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There's a powerful story backing stock market bulls into 2020: Morning Brief

Myles Udland
Markets Reporter

Tuesday, November 12, 2019

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It’s all about low expectations

There’s a famous quote attributed to Charlie Munger which says the key to a happy marriage is finding someone with low expectations.

Investors have taken heed.

With the stock market at record highs as we near the end of 2019, a decade that has surprised skeptical investors almost every turn has some analysts questioning what’s next for markets.

With just under 91% of the S&P 500’s market cap having reported earnings for the third quarter, earnings per share are on pace to grow 0.6%, according to data from Credit Suisse’s Jonathan Golub. For the full year, S&P 500 EPS is expected to grow just 0.2% in 2019.

Even with a tough comparison against 2018’s blockbuster earnings that followed corporate tax cuts, this kind of earnings growth still does little to instill confidence in Corporate America.

Third quarter earnings, however, has still been better than feared. As we noted last week, outperformance relative to expectations from companies during third quarter earnings has emboldened investors to price out the 2020 recession that had become widely feared after the summer’s troubling signs from the bond market.

And Nicholas Colas, co-founder of DataTrek Research, sees this year’s market rally as a sign that investors believe better days are ahead. If for no other reason than the bar to clear in 2020 has been lowered significantly after a “no-growth” earnings picture in 2019.

“Markets rallying to new highs clearly indicates that marginal investors believe 2019’s no-growth earnings will make for easy comps in 2020 if the US-China trade war abates,” Colas wrote in a note to clients published Monday.

European and emerging markets recovering, the dollar weakening, and U.S. business confidence improving all seem set to make next year full of upside surprises when it comes to growth and earnings. And indeed, Wall Street now expects S&P 500 to grow 9.9% next year.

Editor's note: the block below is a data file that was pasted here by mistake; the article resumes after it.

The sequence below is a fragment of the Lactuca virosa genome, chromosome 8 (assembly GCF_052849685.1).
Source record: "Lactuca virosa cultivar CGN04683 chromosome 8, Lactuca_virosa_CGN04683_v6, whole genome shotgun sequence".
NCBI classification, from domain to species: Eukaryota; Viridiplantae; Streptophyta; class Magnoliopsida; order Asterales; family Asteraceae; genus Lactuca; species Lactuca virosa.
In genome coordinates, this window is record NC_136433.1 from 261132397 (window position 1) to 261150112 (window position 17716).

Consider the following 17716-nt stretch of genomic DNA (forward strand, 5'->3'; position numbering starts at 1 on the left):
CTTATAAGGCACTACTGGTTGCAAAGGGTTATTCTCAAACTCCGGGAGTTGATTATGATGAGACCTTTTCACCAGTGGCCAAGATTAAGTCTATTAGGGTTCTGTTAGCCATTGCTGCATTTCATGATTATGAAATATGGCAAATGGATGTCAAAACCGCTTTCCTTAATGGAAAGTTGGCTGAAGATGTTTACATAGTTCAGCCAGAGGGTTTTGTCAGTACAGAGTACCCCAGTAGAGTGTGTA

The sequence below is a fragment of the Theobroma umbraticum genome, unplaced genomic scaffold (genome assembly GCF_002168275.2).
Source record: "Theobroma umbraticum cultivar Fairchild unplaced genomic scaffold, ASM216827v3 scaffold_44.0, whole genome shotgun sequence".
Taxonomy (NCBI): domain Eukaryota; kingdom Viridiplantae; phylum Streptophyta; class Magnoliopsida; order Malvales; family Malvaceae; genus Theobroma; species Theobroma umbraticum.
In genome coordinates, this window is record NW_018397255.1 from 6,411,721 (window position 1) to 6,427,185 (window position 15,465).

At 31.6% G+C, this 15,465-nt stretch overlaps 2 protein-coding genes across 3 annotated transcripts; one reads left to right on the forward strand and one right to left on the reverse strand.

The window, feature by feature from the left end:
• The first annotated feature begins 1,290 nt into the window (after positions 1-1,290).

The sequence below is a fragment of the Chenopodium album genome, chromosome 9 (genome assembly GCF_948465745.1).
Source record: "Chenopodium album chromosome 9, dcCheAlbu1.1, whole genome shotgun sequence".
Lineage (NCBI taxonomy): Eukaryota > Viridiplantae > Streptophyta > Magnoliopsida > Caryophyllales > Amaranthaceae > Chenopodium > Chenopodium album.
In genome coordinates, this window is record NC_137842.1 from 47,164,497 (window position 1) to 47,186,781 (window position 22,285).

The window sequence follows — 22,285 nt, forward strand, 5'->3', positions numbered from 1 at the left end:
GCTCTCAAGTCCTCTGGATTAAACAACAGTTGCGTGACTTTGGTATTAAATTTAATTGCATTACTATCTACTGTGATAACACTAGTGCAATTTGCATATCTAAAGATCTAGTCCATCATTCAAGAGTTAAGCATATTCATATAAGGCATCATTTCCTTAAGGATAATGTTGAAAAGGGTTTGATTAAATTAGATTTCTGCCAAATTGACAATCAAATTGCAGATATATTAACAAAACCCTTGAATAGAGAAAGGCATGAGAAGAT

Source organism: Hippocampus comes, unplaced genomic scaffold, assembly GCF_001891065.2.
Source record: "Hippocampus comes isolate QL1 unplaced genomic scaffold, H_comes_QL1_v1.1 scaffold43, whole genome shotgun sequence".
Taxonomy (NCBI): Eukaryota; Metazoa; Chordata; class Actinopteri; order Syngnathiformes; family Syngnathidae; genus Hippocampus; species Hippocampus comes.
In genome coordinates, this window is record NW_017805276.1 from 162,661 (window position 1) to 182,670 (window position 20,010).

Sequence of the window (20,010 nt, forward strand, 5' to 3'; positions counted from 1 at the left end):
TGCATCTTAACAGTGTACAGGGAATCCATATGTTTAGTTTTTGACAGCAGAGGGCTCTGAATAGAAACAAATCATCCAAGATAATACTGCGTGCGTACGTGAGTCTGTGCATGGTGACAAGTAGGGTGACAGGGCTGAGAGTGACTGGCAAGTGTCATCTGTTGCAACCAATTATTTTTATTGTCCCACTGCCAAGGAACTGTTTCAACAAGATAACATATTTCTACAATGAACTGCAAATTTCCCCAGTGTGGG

“If you’ve ever covered retail or other cyclical equity sectors, you know how powerful the ‘easy comp’ story can be...Unless U.S.-China trade talks hit a large pothole in coming weeks, that’s the narrative that should continue to drive U.S. equity prices higher through the end of the year,” Colas adds.

2020 is setting up to be an up-year. (Getty)

There are few things in the investing world that are easier to top, expectations-wise, than fears about a full-on economic downturn. But Colas’ reference to the power that “easy comps” offer investors in cyclical sectors should also not be ignored.

Because this is the exact rotation investors have witnessed over the last few months — a rotation out of defensive and momentum names and into value and cyclical stocks. JPMorgan’s Marko Kolanovic first called out this rotation in early September as a driving force for the market and on Friday reiterated his view that this trade is still only beginning.

“Given that investors are heavily overweight defensives and underweight cyclicals...the key question is whether the current rotation from defensives/momentum into value/cyclicals will continue,” Kolanovic wrote Friday.

“We called for this rotation in July, and after an initial August setback, there was a multi-standard deviation rotation in September. Yet, there was broad skepticism at the time that the rotation was just a blip, so we reiterated that it had only begun and by far the largest part of the rotation was still ahead of us.”

“The rotation continued since then and value is now above its September highs. Our view is that this rotation should continue in Q4 and Q1.”

End of the world trades are out, better days ahead trades are in.

And these bets look even better now because of how negative things seemed just a few months ago.

By Myles Udland, reporter and co-anchor of The Final Round. Follow him @MylesUdland

What to watch today

Economy

  • 6:00 a.m. ET: NFIB Small Business Optimism, October (102.0 expected, 101.8 in September)

Earnings

Pre-market

  • 6:30 a.m. ET: Advanced Auto Parts (AAP) is expected to report adjusted earnings of $2.07 per share on revenue of $2.3 billion

  • 6:30 a.m. ET: D.R. Horton (DHI) is expected to report adjusted earnings of $1.25 per share on revenue of $4.9 billion

  • 7:30 a.m. ET: Tyson Foods (TSN) is expected to report adjusted earnings of $1.25 per share on revenue of $11 billion

Post-market

  • 4:05 p.m. ET: Tilray (TLRY) is expected to report adjusted losses of 30 cents per share on revenue of $48.94 million

  • 4:15 p.m. ET: Skyworks Solutions (SWKS) is expected to report adjusted earnings of $1.50 per share on revenue of $825.29 million

Read more

From Yahoo Finance

  • President Trump will be speaking at The Economic Club of New York. Watch our coverage starting at 12 p.m. ET.

Top News

RICHMOND, CALIFORNIA - MAY 17: Brand new Subaru cars sit in a lot at Auto Warehousing Company near the Port of Richmond on May 17, 2019 in Richmond, California. U.S. President Donald Trump says he will hold off on applying new tariffs on cars and auto parts for up to six months as negotiations on trade deals continue with Japan and the European Union. (Photo by Justin Sullivan/Getty Images)

Trump expected to delay tariffs on imported European vehicles [Bloomberg]

Disney+ goes live, setting up showdown with Netflix [Bloomberg]

UK employment still near record highs as Brexit and election loom [Yahoo Finance UK]

YAHOO FINANCE HIGHLIGHTS

Oreo parent Mondelez wants to ride the global snack food wave

Alibaba wants to go 'beyond China' as it posts record Singles Day sales

Jamie Dimon says income inequality is a 'huge problem' but don't 'vilify people'

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